WFP commemorates World Refugee Day 2018

Inquired about the WFP’s program to mark World Refugee Day 2018, Gerami said, “We always commemorate World Refugee day or World Food Day; why do we commemorate it and not celebrating it? Because it’s not really a good thing to celebrate.

She added, “But we do mark this day with various events. We were lucky enough to have a high ranking delegation visit us from our regional office in Cairo, so I have my deputy regional director here and it was a good opportunity for me to showcase the activities of WFP in Iran. We had a visit to the Saveh settlement [Markazi province]. We actually sat with the refugees and talked about their situation and needs and desires.”

'Stand with refugees campaign’ a path to acceptance

Commenting on “stand with refugees campaign”, launched by UNHCR in 2016, Gerami explained that the campaign is all about awareness raising.

“The more people think about issues related to refugees the more possibilities to have acceptance. To accept the fact that these are people in need and that these are people who have had to leave all that they held dear and near and flee because of conflict, because of war and because of unfortunate realities, so this is a worldwide campaign.”

Refugees are thriving in Iran

“In Iran, I’m very pleased to say that the acceptance of the refugees is quite high. We Iranians are generally very hospitable and very welcoming. So we have welcomed these refugees and have given them sanctuary. We all hope that the peace does prevail in the countries of their origin and that these people can go back. But for the time being and until the situation is conducive to their return I think we have welcomed them with open arms. We do receive quite a lot of contribution from Iranian nationals here and they are willing to help the refugees and in general help anyone who is worse off than I am. And that’s the way it has been.”

“Bear in mind 30 years is very long time to be hospitable. Nevertheless despite all the hardships that the Iranians have suffered throughout the years I don’t think this is a country where you would say that refugees are not thriving. “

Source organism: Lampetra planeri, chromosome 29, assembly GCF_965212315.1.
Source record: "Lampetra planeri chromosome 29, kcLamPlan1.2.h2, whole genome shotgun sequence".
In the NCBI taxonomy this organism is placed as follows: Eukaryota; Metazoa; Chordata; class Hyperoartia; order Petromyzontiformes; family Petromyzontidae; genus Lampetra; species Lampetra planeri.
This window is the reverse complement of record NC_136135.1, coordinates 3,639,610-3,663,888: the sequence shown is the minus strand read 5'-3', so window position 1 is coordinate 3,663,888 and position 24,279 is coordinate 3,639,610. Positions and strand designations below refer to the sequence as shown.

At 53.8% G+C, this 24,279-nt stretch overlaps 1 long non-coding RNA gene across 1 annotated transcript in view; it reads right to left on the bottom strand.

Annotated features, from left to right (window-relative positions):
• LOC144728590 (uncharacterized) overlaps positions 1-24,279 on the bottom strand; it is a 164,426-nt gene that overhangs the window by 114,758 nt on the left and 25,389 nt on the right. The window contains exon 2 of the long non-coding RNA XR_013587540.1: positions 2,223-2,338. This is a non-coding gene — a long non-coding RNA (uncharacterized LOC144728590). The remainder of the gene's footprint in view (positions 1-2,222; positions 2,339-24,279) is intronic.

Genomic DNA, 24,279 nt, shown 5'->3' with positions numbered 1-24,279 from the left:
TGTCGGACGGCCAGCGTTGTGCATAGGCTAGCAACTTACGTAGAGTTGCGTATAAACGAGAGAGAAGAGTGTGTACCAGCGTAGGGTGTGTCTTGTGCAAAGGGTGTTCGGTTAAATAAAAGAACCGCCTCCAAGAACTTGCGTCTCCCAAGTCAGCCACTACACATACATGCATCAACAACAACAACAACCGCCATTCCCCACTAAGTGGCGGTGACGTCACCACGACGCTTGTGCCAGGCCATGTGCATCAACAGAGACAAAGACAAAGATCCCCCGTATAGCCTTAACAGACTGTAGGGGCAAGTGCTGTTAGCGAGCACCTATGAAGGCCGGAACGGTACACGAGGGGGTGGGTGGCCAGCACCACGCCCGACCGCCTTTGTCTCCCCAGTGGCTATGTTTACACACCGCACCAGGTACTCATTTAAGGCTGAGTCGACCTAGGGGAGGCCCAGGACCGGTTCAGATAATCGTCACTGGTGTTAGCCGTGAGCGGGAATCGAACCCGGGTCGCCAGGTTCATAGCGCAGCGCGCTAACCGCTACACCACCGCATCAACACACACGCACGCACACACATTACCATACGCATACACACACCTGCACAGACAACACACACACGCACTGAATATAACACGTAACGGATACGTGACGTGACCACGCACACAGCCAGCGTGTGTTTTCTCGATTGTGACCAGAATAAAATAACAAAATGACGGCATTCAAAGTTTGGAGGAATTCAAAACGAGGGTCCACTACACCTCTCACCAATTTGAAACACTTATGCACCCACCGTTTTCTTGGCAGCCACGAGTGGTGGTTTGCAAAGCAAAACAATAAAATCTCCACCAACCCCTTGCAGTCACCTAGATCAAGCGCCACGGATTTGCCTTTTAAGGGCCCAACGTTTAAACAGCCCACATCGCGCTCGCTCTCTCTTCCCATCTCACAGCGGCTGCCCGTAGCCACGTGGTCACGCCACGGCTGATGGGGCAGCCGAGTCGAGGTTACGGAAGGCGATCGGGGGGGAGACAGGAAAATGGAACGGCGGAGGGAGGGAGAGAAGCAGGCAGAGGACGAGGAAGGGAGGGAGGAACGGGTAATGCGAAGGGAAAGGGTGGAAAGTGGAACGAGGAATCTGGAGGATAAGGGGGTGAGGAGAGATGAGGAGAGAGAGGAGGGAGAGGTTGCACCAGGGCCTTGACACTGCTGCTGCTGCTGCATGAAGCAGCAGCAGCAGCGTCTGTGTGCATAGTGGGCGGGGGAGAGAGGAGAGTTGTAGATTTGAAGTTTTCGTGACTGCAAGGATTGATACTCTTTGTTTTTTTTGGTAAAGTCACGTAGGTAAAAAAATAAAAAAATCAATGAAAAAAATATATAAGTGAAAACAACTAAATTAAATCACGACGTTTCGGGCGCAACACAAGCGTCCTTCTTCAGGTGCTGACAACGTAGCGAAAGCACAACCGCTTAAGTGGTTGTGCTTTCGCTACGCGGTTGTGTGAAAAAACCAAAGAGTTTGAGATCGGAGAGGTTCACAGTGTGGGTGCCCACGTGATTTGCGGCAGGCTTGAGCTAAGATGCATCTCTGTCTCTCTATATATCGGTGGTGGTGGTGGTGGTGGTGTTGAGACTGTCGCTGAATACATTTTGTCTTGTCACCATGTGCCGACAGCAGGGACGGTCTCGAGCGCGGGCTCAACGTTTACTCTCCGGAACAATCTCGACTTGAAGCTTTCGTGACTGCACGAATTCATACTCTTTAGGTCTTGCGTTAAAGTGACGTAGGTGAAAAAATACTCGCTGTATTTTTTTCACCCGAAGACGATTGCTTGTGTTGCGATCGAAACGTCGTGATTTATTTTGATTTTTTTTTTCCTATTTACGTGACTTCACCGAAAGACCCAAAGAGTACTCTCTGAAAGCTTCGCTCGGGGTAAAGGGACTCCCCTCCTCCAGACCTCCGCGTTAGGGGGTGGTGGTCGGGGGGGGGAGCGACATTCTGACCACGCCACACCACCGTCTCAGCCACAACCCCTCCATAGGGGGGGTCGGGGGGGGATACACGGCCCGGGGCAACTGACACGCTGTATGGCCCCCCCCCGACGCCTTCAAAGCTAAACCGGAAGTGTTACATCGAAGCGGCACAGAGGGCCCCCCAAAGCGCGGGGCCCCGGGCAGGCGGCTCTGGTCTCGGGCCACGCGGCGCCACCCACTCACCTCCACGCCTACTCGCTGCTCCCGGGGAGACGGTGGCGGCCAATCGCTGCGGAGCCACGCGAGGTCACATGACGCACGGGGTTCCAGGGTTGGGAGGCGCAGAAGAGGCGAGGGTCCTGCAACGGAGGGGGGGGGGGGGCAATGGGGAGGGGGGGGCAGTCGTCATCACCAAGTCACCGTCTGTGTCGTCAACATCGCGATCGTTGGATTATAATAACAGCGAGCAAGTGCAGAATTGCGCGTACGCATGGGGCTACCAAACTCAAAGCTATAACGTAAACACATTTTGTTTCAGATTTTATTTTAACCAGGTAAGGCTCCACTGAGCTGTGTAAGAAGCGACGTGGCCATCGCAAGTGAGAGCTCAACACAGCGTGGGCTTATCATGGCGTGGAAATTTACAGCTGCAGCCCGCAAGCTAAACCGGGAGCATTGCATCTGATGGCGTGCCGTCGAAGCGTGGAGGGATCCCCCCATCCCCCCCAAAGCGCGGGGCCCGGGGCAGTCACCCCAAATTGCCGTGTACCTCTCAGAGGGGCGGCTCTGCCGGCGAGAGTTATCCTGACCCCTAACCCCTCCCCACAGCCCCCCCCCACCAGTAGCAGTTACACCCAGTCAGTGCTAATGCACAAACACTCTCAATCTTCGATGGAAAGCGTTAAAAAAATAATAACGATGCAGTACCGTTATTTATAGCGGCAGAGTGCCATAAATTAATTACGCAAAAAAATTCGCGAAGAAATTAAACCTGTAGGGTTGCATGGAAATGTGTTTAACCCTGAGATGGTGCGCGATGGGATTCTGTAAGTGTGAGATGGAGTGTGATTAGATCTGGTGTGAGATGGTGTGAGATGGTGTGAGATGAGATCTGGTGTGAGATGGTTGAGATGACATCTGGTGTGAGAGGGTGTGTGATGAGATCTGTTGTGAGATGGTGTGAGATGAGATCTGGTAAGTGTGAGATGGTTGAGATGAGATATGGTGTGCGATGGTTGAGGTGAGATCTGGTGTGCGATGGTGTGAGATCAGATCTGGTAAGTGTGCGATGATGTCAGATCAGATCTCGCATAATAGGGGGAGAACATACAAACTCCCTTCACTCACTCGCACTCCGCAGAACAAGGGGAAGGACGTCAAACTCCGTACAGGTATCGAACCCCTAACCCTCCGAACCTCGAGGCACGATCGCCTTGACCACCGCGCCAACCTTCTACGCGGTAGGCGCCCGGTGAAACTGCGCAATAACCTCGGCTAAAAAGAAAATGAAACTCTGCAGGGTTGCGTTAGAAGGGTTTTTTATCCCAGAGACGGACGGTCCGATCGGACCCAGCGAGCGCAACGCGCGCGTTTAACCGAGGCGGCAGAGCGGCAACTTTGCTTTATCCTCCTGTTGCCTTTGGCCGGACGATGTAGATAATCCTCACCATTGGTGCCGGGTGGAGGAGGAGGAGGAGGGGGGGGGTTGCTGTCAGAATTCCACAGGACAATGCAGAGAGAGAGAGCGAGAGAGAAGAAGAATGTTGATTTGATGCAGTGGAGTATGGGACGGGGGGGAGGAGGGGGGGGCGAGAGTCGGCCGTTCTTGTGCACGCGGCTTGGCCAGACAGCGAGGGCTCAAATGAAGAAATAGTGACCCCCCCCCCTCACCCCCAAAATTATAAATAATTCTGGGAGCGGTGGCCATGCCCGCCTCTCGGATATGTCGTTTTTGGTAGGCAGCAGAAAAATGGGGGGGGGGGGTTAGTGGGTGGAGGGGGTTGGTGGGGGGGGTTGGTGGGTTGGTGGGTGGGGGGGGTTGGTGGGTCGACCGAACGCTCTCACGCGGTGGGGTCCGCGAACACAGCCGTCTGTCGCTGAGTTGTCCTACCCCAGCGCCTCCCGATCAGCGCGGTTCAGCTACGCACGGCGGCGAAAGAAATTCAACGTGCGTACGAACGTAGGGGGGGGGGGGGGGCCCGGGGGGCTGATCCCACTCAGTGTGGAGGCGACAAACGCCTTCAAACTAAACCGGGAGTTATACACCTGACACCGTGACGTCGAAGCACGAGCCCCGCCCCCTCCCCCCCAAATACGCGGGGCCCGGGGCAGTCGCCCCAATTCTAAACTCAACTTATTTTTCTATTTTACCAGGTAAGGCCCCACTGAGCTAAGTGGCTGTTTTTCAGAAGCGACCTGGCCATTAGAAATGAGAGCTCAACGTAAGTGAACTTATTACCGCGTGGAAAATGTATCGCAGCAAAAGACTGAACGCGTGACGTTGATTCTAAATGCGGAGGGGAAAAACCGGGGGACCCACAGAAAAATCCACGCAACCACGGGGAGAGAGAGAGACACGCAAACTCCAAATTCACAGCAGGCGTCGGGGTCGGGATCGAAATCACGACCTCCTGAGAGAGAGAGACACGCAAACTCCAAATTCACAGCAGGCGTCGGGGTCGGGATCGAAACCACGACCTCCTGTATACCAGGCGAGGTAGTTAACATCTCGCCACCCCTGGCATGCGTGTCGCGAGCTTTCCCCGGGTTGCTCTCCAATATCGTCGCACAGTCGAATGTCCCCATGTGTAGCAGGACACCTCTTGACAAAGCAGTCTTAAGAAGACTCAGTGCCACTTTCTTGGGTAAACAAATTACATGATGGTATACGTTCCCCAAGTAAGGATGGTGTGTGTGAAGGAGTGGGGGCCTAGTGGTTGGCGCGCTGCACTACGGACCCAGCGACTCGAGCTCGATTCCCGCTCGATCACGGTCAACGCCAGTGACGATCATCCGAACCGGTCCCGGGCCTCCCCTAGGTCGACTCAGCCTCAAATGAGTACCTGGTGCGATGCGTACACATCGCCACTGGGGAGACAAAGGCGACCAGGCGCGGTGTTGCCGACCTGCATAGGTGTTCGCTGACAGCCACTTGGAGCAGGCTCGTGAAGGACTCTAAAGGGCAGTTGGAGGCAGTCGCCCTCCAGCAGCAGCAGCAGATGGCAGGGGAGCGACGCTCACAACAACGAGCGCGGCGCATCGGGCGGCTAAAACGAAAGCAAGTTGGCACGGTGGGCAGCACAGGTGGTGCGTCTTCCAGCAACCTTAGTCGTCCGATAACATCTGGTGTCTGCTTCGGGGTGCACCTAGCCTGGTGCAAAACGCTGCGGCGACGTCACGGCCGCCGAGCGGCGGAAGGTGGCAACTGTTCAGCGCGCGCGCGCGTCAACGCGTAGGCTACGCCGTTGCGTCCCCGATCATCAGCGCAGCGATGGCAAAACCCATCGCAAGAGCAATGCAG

“I just came back from the World Refugee Day ceremony that was co-hosted by UNHCR and Bureau for Aliens and Foreign Immigrants Affairs (BAFIA), and there were three or four refugees who made the first rank in the Konkur (university entrance exam) for master’s degree.”

“Another guest was young entrepreneur, living in Shiraz [Fars province] who had actually invented spare parts for automobiles; he has hired 40 staff and he is now thinking of exporting the items he has invented also to Afghanistan.”

“There was another lady there who had a master’s degree in nursing. These are all examples of how when a country is welcoming, when the people are welcoming and when there is opportunity for the refugees to grow when they can grow. Because these are people with a lot of talent and potential.”

“Now we have children who are all attending schools following the decree came from the Leader which came couple of years ago saying that education should be available to any child regardless of the fact that they are documented or not.”

“So I do think that this country is a welcoming one although every refugee deep in his or her heart wants to return; I think they are in a good condition as long as they are here in Iran,” Gerami concluded.